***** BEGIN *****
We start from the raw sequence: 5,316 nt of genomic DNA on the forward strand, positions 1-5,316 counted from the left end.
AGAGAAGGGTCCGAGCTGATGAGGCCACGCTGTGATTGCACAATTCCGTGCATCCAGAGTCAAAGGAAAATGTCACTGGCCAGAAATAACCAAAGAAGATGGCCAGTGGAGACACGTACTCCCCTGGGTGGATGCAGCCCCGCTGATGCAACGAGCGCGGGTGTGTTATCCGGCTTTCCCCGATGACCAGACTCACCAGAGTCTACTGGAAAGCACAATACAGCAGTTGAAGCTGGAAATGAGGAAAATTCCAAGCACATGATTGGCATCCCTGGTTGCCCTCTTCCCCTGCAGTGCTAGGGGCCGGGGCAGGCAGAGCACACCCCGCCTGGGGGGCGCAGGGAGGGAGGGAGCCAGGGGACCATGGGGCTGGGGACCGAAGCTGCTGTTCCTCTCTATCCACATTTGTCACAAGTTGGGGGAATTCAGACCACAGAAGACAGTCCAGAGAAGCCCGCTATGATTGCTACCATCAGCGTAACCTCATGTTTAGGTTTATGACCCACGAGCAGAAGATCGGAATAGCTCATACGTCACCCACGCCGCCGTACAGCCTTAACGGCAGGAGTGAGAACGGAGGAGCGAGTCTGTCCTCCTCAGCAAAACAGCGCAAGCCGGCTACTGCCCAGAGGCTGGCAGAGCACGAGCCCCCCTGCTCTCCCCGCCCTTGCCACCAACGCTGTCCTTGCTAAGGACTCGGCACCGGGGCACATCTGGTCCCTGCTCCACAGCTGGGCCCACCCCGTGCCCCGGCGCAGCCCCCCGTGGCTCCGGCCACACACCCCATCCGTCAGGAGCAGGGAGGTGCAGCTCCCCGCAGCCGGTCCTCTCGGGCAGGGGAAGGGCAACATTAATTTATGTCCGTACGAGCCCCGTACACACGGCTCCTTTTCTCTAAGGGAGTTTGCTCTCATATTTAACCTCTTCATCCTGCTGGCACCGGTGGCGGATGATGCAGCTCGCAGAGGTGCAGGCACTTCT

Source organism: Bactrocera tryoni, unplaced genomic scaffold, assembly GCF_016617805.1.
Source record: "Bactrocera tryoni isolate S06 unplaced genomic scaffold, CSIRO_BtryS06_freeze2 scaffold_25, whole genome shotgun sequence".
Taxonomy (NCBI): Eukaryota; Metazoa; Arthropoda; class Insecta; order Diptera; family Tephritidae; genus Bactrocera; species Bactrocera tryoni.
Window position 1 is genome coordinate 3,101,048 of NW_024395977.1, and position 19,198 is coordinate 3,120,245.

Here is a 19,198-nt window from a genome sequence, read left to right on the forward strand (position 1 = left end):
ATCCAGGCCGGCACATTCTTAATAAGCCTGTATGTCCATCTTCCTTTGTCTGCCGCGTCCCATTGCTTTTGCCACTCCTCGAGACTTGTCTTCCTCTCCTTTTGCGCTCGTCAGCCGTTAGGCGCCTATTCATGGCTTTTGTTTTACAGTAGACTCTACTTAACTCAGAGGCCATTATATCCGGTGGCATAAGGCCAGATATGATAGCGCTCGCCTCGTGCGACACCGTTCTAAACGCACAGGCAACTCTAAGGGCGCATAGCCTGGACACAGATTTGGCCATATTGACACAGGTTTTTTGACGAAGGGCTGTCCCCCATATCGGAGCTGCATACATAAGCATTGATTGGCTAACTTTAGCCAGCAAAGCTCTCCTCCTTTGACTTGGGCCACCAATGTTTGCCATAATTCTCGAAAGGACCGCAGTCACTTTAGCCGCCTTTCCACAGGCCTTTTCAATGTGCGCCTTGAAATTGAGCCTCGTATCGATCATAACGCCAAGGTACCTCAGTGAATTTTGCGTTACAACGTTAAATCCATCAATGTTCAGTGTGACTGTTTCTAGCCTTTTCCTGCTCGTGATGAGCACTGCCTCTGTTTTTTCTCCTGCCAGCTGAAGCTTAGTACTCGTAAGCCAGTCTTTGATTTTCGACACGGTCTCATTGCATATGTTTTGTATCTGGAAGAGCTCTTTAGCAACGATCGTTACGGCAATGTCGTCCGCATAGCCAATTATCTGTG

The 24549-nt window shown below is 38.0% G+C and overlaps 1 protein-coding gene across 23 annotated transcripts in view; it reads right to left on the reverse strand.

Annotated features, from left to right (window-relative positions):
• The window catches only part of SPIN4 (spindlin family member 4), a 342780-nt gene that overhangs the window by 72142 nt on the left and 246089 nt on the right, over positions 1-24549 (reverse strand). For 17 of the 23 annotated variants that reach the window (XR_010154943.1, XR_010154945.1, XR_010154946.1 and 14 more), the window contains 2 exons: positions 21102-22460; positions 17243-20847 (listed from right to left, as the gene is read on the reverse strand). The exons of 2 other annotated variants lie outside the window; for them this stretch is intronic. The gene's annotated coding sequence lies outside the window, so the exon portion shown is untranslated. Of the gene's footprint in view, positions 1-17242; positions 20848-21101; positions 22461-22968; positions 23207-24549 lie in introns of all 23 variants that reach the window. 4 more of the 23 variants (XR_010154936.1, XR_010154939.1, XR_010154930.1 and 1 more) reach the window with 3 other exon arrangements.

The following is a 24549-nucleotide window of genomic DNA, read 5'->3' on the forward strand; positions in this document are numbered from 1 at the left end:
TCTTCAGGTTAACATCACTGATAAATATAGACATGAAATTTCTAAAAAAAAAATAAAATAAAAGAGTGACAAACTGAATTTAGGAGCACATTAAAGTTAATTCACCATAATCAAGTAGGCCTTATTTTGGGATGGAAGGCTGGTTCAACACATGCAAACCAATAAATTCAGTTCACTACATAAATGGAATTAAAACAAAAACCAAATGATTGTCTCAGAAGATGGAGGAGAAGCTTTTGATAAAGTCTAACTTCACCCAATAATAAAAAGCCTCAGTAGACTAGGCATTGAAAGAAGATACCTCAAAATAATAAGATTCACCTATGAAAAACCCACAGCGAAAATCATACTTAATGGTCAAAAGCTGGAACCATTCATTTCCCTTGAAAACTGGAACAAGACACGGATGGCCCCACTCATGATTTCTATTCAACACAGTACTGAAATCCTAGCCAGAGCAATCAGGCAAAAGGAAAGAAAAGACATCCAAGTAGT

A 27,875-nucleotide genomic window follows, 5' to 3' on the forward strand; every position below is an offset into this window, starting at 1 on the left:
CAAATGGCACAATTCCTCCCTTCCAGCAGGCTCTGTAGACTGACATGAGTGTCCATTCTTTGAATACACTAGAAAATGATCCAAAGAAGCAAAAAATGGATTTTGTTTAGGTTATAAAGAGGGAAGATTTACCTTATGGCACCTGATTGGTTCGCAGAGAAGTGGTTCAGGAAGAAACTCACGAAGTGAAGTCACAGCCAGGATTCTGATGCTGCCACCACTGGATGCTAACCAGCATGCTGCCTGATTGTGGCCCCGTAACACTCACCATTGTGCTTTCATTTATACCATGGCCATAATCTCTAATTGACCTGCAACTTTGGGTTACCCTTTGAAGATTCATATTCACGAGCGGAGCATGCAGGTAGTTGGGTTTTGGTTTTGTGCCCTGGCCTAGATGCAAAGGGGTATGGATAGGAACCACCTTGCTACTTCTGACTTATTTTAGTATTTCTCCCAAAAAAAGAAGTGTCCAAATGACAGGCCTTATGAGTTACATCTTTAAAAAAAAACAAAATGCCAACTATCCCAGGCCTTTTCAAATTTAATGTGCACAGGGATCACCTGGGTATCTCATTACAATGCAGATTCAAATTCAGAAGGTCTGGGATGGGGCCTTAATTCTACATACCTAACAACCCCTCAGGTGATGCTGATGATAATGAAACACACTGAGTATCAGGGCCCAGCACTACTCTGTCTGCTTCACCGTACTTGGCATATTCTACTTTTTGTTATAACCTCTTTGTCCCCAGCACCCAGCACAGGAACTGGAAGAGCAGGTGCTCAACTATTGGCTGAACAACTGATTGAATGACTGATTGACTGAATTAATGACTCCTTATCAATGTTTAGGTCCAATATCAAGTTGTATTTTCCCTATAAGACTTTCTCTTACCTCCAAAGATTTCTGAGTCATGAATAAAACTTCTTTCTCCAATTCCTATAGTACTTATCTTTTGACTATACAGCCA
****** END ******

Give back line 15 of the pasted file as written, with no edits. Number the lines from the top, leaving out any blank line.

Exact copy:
CAAATGGCACAATTCCTCCCTTCCAGCAGGCTCTGTAGACTGACATGAGTGTCCATTCTTTGAATACACTAGAAAATGATCCAAAGAAGCAAAAAATGGATTTTGTTTAGGTTATAAAGAGGGAAGATTTACCTTATGGCACCTGATTGGTTCGCAGAGAAGTGGTTCAGGAAGAAACTCACGAAGTGAAGTCACAGCCAGGATTCTGATGCTGCCACCACTGGATGCTAACCAGCATGCTGCCTGATTGTGGCCCCGTAACACTCACCATTGTGCTTTCATTTATACCATGGCCATAATCTCTAATTGACCTGCAACTTTGGGTTACCCTTTGAAGATTCATATTCACGAGCGGAGCATGCAGGTAGTTGGGTTTTGGTTTTGTGCCCTGGCCTAGATGCAAAGGGGTATGGATAGGAACCACCTTGCTACTTCTGACTTATTTTAGTATTTCTCCCAAAAAAAGAAGTGTCCAAATGACAGGCCTTATGAGTTACATCTTTAAAAAAAAACAAAATGCCAACTATCCCAGGCCTTTTCAAATTTAATGTGCACAGGGATCACCTGGGTATCTCATTACAATGCAGATTCAAATTCAGAAGGTCTGGGATGGGGCCTTAATTCTACATACCTAACAACCCCTCAGGTGATGCTGATGATAATGAAACACACTGAGTATCAGGGCCCAGCACTACTCTGTCTGCTTCACCGTACTTGGCATATTCTACTTTTTGTTATAACCTCTTTGTCCCCAGCACCCAGCACAGGAACTGGAAGAGCAGGTGCTCAACTATTGGCTGAACAACTGATTGAATGACTGATTGACTGAATTAATGACTCCTTATCAATGTTTAGGTCCAATATCAAGTTGTATTTTCCCTATAAGACTTTCTCTTACCTCCAAAGATTTCTGAGTCATGAATAAAACTTCTTTCTCCAATTCCTATAGTACTTATCTTTTGACTATACAGCCA